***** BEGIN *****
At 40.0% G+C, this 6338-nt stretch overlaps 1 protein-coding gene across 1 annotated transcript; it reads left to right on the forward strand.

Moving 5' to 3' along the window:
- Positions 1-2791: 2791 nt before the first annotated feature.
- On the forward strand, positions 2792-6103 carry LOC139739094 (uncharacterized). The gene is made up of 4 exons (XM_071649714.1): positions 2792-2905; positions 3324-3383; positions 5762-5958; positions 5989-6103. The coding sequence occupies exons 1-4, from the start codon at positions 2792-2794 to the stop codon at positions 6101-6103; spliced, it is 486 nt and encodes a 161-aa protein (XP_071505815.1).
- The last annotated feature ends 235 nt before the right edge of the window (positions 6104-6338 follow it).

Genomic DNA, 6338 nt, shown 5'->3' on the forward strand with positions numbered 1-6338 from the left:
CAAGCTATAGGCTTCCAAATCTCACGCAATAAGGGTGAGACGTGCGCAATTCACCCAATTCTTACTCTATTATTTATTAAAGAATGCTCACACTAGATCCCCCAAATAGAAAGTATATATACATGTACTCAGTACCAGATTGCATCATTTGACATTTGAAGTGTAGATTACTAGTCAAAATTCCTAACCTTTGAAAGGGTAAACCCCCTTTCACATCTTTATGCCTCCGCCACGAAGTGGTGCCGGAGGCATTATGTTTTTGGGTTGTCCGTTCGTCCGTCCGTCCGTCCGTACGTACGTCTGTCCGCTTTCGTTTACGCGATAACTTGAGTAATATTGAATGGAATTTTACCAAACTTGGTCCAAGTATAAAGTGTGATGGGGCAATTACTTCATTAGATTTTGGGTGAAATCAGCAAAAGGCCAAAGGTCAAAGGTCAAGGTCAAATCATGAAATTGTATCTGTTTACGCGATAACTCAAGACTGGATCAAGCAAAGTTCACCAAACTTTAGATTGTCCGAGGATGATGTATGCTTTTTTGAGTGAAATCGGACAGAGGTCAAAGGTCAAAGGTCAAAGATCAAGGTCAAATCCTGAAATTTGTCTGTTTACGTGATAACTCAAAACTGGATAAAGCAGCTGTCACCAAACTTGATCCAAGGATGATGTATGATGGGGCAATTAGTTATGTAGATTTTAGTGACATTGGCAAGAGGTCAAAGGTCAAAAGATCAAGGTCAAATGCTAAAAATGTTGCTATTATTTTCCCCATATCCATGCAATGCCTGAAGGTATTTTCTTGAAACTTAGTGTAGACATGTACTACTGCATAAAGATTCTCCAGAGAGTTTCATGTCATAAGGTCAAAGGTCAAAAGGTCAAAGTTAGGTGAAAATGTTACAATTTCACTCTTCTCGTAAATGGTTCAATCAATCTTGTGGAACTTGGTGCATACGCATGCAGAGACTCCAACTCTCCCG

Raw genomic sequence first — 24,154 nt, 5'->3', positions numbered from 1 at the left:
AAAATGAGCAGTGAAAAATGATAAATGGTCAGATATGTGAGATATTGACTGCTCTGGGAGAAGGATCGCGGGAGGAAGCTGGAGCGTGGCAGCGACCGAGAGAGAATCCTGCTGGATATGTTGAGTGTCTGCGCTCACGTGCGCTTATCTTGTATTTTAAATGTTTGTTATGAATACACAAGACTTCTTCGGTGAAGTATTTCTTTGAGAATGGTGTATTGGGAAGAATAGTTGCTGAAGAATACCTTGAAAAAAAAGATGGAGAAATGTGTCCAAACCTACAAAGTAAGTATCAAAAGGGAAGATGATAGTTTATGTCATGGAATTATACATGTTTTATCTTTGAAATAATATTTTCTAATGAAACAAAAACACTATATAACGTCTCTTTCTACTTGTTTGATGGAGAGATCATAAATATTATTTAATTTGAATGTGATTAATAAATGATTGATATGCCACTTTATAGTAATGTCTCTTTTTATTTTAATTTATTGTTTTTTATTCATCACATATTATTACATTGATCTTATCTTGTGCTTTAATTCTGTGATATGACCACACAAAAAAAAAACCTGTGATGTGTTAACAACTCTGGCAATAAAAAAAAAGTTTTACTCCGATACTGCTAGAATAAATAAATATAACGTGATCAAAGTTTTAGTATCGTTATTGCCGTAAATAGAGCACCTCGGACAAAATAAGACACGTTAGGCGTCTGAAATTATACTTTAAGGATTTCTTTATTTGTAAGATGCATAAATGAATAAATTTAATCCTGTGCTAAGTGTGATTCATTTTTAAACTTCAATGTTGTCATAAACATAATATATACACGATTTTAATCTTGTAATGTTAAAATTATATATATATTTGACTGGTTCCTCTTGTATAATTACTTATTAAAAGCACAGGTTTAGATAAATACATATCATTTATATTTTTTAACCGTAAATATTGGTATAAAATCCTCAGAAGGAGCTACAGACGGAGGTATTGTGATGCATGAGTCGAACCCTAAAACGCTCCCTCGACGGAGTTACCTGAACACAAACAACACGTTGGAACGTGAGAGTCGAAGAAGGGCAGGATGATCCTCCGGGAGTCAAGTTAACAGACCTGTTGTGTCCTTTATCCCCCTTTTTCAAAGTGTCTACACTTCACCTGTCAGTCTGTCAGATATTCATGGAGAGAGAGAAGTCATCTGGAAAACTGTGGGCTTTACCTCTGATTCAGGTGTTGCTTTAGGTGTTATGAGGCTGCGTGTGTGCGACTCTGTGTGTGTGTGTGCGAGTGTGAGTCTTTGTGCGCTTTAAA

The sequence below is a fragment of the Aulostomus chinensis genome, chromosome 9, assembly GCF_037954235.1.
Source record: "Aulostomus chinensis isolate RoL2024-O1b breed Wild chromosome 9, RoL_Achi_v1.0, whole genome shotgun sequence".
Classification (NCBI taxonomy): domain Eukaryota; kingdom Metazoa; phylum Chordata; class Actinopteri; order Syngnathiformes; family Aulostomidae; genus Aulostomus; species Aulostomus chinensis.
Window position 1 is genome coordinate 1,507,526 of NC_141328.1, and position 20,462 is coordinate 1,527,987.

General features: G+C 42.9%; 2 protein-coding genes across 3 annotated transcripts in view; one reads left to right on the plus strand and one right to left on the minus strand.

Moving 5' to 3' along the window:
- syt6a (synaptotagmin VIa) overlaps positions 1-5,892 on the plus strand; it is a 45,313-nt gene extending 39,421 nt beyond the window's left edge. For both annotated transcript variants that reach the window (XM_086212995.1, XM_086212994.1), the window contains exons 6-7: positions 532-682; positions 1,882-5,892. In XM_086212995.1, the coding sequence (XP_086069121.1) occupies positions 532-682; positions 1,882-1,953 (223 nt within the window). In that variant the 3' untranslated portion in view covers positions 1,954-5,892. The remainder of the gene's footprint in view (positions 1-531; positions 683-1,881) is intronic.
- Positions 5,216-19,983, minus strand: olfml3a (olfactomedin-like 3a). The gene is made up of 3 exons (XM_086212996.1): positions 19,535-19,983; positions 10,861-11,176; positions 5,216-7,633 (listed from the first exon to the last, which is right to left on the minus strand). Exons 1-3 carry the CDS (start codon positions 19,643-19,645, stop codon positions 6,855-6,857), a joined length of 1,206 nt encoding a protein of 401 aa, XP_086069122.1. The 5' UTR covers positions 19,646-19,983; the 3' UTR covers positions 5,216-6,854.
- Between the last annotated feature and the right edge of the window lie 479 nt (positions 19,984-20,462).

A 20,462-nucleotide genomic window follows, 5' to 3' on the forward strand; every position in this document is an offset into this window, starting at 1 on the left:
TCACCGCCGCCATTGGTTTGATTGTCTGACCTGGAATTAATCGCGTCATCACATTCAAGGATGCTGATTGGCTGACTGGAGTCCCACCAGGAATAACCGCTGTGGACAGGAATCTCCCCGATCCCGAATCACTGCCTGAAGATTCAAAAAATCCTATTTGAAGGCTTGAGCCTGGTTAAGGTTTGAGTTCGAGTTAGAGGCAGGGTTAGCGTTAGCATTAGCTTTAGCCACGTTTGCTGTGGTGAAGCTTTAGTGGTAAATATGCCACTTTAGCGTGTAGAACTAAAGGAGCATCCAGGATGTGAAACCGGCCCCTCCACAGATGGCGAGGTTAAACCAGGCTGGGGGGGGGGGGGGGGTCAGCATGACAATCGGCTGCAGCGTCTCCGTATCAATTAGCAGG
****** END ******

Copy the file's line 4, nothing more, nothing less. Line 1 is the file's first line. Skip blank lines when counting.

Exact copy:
- On the forward strand, positions 2792-6103 carry LOC139739094 (uncharacterized). The gene is made up of 4 exons (XM_071649714.1): positions 2792-2905; positions 3324-3383; positions 5762-5958; positions 5989-6103. The coding sequence occupies exons 1-4, from the start codon at positions 2792-2794 to the stop codon at positions 6101-6103; spliced, it is 486 nt and encodes a 161-aa protein (XP_071505815.1).